Dominic’s research interests reach far and wide: from the use of machine learning to study the link between climate news and economic markets (6), to applying mathematical frameworks to calculate the carbon intensity of supply chains, and identifying where emissions are generated and how they might be reduced (7). Dominic has never stopped trying to find new applications for his early love of simple, powerful, and useful mathematical models. And during lockdown, while many of us were busy mastering sourdough bread-making, Dominic wrote 160,000 lines of code to build FinancePy (8), an open-source financial pricing and risk-management software, which he uses for teaching and has made available on Github: “It’s a way of giving back, of contributing to something”, he says. Little does he know that his contribution to EDHEC and the finance world is already as enduring as his love for physics!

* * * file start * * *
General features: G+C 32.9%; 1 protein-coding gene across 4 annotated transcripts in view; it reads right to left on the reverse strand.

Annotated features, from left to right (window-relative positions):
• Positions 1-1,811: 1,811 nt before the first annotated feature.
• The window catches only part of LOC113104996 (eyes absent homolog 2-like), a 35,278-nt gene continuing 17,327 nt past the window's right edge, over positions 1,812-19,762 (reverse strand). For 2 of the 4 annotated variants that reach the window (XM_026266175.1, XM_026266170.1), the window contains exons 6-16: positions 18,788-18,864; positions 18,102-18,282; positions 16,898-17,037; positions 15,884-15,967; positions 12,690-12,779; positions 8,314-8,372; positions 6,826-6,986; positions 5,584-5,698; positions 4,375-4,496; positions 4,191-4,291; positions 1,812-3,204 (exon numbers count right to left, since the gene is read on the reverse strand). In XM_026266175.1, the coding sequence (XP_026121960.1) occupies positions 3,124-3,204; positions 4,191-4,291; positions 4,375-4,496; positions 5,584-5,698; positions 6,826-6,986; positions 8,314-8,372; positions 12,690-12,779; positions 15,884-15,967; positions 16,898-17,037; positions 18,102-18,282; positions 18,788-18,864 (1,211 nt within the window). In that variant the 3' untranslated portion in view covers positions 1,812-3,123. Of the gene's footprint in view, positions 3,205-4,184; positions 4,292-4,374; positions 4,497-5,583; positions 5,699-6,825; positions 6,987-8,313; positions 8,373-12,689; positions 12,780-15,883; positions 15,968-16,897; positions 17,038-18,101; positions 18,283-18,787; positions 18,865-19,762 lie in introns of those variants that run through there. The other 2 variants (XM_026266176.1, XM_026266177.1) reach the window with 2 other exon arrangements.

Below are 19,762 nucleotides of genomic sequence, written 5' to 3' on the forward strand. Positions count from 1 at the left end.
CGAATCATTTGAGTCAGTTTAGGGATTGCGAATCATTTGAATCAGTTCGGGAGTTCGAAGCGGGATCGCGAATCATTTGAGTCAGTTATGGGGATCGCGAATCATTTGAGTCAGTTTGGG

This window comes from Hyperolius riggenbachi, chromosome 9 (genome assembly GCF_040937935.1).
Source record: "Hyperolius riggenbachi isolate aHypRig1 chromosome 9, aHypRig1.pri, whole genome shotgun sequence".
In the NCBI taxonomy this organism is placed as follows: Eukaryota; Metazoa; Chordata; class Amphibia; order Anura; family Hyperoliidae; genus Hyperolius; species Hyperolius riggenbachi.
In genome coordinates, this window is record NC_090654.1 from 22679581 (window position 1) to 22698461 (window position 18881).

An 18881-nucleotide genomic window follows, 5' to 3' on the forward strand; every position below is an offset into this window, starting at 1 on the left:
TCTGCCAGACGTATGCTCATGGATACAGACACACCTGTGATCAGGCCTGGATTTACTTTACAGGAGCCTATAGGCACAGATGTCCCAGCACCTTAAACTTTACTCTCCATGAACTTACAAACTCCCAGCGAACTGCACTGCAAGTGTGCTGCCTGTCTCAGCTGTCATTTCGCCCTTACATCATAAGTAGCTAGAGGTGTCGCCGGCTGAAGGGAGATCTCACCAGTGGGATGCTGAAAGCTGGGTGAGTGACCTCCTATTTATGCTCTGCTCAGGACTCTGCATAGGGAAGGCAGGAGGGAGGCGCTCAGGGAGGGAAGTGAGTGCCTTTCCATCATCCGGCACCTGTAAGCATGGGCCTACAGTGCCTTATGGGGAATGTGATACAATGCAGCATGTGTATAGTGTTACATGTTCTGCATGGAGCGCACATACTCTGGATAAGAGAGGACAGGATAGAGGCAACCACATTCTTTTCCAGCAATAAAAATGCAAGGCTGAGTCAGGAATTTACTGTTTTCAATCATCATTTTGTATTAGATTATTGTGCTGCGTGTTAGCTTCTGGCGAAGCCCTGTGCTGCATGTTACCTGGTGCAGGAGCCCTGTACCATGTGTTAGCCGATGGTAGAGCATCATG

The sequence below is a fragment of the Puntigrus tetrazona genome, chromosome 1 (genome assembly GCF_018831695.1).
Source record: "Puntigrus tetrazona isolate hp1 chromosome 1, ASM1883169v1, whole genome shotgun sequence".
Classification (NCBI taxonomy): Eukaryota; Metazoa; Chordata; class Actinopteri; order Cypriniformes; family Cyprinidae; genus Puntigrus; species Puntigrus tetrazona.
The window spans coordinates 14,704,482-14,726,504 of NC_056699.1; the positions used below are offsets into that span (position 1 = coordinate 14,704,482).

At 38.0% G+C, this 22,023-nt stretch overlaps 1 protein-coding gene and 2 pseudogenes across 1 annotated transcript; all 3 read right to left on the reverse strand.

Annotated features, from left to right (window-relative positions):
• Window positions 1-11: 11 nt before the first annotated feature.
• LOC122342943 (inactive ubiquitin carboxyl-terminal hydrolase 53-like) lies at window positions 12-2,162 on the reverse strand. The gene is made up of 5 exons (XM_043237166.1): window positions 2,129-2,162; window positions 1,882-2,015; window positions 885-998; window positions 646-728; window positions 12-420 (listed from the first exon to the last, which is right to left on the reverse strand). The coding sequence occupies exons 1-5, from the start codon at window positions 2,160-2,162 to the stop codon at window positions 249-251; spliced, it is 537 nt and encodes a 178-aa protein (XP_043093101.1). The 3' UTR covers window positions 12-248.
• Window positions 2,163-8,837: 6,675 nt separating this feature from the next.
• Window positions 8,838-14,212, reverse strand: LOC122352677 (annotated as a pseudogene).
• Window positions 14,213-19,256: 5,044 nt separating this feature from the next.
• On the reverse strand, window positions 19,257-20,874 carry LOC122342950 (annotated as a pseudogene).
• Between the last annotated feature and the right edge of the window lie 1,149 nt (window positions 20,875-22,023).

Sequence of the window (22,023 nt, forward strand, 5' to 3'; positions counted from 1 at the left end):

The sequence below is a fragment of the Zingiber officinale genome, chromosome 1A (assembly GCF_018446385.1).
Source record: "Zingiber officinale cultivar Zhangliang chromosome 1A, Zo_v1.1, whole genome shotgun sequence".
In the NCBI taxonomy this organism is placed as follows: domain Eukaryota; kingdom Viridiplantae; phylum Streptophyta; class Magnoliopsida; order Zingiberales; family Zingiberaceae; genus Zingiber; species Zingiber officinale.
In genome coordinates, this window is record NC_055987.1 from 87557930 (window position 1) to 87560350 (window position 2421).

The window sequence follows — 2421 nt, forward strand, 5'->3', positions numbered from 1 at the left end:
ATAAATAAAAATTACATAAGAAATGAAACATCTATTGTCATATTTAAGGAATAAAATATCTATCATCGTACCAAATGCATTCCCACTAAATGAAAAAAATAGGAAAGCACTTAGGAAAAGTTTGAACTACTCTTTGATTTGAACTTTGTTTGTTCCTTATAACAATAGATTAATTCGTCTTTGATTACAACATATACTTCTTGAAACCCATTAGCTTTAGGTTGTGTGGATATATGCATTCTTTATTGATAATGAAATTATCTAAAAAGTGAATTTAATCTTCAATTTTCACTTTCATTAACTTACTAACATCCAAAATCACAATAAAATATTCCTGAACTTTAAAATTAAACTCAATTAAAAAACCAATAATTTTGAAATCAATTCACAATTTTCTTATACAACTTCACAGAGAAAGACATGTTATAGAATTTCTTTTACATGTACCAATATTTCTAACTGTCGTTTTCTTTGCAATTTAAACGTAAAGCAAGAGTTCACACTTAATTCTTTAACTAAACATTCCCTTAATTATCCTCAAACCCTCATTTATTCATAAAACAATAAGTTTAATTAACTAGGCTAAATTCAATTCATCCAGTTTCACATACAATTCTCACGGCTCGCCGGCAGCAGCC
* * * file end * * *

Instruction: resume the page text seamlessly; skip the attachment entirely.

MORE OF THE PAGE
Key dates

Since 2021: EDHEC Professor and EDHEC-Risk Climate Impact Institute Research Director

Since 2012: Consulting and testifying expert, Quantitative Insights Ltd

2007 - 2021: Affiliate Professor of Finance, EDHEC Business School

1997 - 2006: Head of Quantitative Research, Lehman Brothers, London

1994 - 1997: Interest Rate Quantitative Analyst, Salomon Brothers, London

1993 - 1994: Postdoctoral Research Fellow in Mathematics, Imperial College, London

1993: PhD in Theoretical Physics, Oxford University

1990: Bachelor in Physics, Imperial College, London

To know more about Professor O'Kane

(1) Statistical mechanical studies of autoassociative and feedforward neural networks, Dominic O'Kane (1993) - University of Oxford

(2) Options, Futures, and Other Derivatives, John Hull - Pearson Edition

(3) Modelling Single-name and Multi-name Credit Derivatives, Dominic O'Kane (2008) - Wiley

(4) EDHEC MSc in Financial Engineering -

(5) EDHEC Risk Climate Impact Institute -

(6) The impact of climate change news on low-minus-high carbon intensity portfolios, Jean-Michel Maeso and Dominic O’Kane (2022 - EDHEC-Risk Climate Impact Institute)

(7) Optimal Climate Policy with Negative Emissions, Riccardo Rebonato, Dherminder Kainth, Lionel Melin and Dominic O'Kane - SSRN Papers, January 2023

(8) FinancePy -